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This question already has an answer here:

We know MAC address is unique in each devices.So why can't we just send/receive data using MAC address only?

marked as duplicate by Ron Maupin, Brett Lykins, Mike Pennington, Teun Vink Jun 20 '16 at 7:16

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  • Fundamentally, MAC addressees are used for hop to hop delivery and IP addresses are used for end to end delivery. Both of these roles are crucial for moving a packet through a network. – Eddie Jun 19 '16 at 19:44
  • I didn't know that.And the site is useful to understand better.Thanks... – Tanvir Rahman Jun 19 '16 at 19:58
  • I would point out that for IPv6, if the host uses EUI-64 addressing, you can actually communicate just knowing their MAC by translating their MAC into an EUI-64 address. – Elliot Gorokhovsky Dec 7 '16 at 16:36
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MAC is Media Access Control which provides physical connectivity only. IP Address provides Host or Network interface Identification and Location addressing.

For your second question, Let we have two connections, one is for Local connection and other is for internet or virtual machines are running in the system. what happen the IP of both connection will be different but the physical address of machine same. In this case what will you do? In this case IP address defines the address where the system will communicate.

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1.

The reason for that is the routing. If you have an IP, for example 104.103.84.161 for the www.microsoft.com, every router on the Internet knows, where to send packets to this IP address. They are organized into a tree-like structure in the Internet, where the IP networks of the organizations have a global registry.

In the case of the MAC addresses, there is no such thing. From a MAC address you can only see which company manufactured the chip, but no more.

2.

MAC addresses are normally fixed in the NIC firmware, while IP addresses can be freely set everywhere.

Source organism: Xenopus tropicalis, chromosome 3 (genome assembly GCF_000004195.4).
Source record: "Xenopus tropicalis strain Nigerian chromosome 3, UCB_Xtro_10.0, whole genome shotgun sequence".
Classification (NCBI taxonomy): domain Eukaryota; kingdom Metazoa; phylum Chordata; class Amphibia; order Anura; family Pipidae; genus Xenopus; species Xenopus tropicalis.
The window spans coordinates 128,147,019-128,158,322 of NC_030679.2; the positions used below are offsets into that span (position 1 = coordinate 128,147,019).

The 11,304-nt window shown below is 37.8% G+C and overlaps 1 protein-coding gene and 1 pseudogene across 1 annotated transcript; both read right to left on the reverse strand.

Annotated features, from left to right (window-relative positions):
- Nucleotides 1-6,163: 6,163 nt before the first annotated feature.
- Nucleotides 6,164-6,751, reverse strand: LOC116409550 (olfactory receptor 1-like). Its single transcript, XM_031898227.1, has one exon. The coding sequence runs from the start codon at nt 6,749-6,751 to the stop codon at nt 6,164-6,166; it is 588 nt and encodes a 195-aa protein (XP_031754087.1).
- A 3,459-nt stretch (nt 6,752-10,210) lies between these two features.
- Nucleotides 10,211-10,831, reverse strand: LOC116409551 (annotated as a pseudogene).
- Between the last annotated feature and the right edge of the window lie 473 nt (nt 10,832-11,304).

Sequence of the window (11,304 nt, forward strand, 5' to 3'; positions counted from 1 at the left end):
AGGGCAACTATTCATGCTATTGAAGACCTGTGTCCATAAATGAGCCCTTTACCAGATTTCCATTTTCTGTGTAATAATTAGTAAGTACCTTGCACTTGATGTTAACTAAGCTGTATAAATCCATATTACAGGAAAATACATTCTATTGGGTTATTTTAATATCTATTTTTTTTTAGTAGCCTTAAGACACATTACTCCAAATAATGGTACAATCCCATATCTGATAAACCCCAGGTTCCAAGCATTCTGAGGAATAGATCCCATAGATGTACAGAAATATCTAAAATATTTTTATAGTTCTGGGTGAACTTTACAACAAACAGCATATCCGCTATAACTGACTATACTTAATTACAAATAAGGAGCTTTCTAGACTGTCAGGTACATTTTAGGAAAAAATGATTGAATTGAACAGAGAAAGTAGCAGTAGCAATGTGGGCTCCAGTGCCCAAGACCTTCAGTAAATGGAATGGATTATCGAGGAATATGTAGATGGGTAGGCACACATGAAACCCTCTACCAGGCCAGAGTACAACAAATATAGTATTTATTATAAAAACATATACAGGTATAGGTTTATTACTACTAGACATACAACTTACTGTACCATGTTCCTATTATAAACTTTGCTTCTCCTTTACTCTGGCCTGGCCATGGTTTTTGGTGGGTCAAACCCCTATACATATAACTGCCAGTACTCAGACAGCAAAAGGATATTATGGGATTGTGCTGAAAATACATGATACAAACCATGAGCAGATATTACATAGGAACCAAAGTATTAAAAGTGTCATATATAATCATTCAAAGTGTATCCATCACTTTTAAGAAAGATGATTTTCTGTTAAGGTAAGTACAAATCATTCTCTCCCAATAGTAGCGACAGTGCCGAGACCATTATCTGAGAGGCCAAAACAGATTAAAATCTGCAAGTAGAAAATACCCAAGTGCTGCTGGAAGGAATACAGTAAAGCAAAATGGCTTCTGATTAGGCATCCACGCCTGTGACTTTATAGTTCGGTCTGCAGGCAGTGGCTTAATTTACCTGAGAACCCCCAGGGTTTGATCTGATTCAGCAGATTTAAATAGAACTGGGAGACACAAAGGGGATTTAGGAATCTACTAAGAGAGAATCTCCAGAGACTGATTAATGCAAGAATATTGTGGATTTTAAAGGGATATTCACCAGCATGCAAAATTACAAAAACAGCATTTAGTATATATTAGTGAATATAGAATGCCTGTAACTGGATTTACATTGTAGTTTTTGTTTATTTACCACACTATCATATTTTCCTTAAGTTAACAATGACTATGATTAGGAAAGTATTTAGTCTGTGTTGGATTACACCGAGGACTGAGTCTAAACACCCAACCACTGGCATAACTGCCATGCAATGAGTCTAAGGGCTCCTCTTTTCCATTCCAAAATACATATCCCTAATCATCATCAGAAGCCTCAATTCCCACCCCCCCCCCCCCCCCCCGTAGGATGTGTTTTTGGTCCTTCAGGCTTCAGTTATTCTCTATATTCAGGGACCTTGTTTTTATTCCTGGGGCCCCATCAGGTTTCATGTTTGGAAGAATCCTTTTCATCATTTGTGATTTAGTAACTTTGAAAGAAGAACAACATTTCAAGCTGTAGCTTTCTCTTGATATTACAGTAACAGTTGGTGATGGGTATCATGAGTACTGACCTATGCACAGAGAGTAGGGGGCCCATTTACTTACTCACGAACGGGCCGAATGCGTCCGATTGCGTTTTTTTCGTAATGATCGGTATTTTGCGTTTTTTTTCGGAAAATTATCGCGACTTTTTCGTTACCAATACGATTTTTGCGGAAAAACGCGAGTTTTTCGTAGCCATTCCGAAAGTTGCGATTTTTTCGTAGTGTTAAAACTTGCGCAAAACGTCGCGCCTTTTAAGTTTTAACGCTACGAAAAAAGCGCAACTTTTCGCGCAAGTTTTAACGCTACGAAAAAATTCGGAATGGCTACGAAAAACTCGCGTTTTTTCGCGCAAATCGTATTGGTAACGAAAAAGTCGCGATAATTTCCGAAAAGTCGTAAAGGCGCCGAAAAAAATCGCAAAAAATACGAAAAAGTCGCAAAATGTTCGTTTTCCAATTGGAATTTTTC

3.

There is also a deeper reason: in the cases of the NIC, there is no guarantee that you want to make IP traffic on them, it is only a quasi-common standard. Earlier existed different protocols (for example, IPX, or the microsoft win2000 servers also had one) which didn't use IP, but another protocol over the NIC cards.

4.

IP is the standard of the Internet, while the MAC is the standard of the Ethernet. It is not obligatory to use IP from Ethernet, for example in the ancient times there were ARCNET cards which used a quite different protocol (as I know, their "MAC" were much shorter, too).

Or there are VPN protocols which also traffic only IP packets without an Ethernet frame.

So, IP is the common of the Internet, and you can connect into it with everything. Most people connects with Ethernet packets but it is not needed.


Btw, having an "Internet" which uses MAC addresses instead of IP, would be possible, although it would require to develop the complex protocols and shared databases on every protocol layer to use them. They are developed for IP in the times where the Ethernet didn't even existed. So, the final answer to your question is the social inertia.

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    IP actually stands for Internet Protocol, so it was developed for creating internets, including the Internet. IP and ethernet were develop independently, at approximately the same time, for two different reasons. – Ron Maupin Jun 20 '16 at 13:31

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